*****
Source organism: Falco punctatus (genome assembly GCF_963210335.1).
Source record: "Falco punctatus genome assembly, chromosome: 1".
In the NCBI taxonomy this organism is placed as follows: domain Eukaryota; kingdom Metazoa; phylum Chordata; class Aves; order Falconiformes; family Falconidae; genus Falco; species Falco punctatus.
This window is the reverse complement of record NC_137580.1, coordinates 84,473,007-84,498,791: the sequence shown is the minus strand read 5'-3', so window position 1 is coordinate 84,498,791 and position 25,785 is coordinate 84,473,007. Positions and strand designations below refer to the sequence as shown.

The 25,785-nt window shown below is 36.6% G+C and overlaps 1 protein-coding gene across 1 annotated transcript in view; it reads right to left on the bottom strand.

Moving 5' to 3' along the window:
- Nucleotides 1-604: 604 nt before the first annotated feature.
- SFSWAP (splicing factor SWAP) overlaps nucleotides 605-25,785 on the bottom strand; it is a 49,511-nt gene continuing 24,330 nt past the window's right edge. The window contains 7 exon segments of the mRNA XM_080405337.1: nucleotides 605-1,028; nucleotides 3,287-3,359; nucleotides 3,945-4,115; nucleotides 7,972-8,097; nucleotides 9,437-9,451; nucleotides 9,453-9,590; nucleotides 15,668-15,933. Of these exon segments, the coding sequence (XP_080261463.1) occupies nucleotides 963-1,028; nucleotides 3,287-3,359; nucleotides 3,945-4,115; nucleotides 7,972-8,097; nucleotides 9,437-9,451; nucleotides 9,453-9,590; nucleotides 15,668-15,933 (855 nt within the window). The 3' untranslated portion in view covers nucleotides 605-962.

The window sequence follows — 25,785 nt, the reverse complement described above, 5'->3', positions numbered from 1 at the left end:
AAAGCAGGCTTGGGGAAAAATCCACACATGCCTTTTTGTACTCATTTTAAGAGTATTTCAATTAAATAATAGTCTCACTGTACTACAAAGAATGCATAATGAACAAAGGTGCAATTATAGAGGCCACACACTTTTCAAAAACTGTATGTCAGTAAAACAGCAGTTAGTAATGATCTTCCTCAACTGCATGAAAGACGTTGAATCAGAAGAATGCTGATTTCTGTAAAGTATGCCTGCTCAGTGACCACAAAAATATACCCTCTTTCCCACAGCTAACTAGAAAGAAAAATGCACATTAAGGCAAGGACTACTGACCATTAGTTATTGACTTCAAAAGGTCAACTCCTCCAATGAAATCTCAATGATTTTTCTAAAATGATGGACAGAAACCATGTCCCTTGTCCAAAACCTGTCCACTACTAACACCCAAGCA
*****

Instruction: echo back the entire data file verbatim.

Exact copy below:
Source organism: Falco punctatus (genome assembly GCF_963210335.1).
Source record: "Falco punctatus genome assembly, chromosome: 1".
In the NCBI taxonomy this organism is placed as follows: domain Eukaryota; kingdom Metazoa; phylum Chordata; class Aves; order Falconiformes; family Falconidae; genus Falco; species Falco punctatus.
This window is the reverse complement of record NC_137580.1, coordinates 84,473,007-84,498,791: the sequence shown is the minus strand read 5'-3', so window position 1 is coordinate 84,498,791 and position 25,785 is coordinate 84,473,007. Positions and strand designations below refer to the sequence as shown.

The 25,785-nt window shown below is 36.6% G+C and overlaps 1 protein-coding gene across 1 annotated transcript in view; it reads right to left on the bottom strand.

Moving 5' to 3' along the window:
- Nucleotides 1-604: 604 nt before the first annotated feature.
- SFSWAP (splicing factor SWAP) overlaps nucleotides 605-25,785 on the bottom strand; it is a 49,511-nt gene continuing 24,330 nt past the window's right edge. The window contains 7 exon segments of the mRNA XM_080405337.1: nucleotides 605-1,028; nucleotides 3,287-3,359; nucleotides 3,945-4,115; nucleotides 7,972-8,097; nucleotides 9,437-9,451; nucleotides 9,453-9,590; nucleotides 15,668-15,933. Of these exon segments, the coding sequence (XP_080261463.1) occupies nucleotides 963-1,028; nucleotides 3,287-3,359; nucleotides 3,945-4,115; nucleotides 7,972-8,097; nucleotides 9,437-9,451; nucleotides 9,453-9,590; nucleotides 15,668-15,933 (855 nt within the window). The 3' untranslated portion in view covers nucleotides 605-962.

The window sequence follows — 25,785 nt, the reverse complement described above, 5'->3', positions numbered from 1 at the left end:
AAAGCAGGCTTGGGGAAAAATCCACACATGCCTTTTTGTACTCATTTTAAGAGTATTTCAATTAAATAATAGTCTCACTGTACTACAAAGAATGCATAATGAACAAAGGTGCAATTATAGAGGCCACACACTTTTCAAAAACTGTATGTCAGTAAAACAGCAGTTAGTAATGATCTTCCTCAACTGCATGAAAGACGTTGAATCAGAAGAATGCTGATTTCTGTAAAGTATGCCTGCTCAGTGACCACAAAAATATACCCTCTTTCCCACAGCTAACTAGAAAGAAAAATGCACATTAAGGCAAGGACTACTGACCATTAGTTATTGACTTCAAAAGGTCAACTCCTCCAATGAAATCTCAATGATTTTTCTAAAATGATGGACAGAAACCATGTCCCTTGTCCAAAACCTGTCCACTACTAACACCCAAGCA